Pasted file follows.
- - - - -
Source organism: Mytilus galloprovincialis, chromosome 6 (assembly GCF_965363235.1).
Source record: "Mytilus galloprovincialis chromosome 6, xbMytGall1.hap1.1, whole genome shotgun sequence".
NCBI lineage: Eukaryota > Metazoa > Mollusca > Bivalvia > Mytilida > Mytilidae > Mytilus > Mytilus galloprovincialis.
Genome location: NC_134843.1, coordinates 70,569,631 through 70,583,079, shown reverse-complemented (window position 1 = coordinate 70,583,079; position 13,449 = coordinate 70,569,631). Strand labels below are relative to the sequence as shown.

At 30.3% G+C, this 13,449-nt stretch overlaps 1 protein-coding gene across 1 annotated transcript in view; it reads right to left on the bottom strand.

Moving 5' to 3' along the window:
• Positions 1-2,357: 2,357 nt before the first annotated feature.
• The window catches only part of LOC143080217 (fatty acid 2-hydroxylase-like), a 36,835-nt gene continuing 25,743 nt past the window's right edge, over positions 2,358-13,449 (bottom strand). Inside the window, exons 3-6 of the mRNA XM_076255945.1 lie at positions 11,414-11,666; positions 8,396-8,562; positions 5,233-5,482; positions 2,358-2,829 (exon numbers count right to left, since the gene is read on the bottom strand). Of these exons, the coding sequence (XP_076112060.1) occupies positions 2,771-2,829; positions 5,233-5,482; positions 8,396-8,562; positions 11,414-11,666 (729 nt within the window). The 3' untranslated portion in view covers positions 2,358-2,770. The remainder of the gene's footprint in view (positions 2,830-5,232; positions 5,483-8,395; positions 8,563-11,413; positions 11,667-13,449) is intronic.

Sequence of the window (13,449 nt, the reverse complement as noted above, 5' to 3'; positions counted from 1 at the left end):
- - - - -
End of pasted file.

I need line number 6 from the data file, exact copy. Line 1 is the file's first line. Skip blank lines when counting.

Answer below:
Moving 5' to 3' along the window: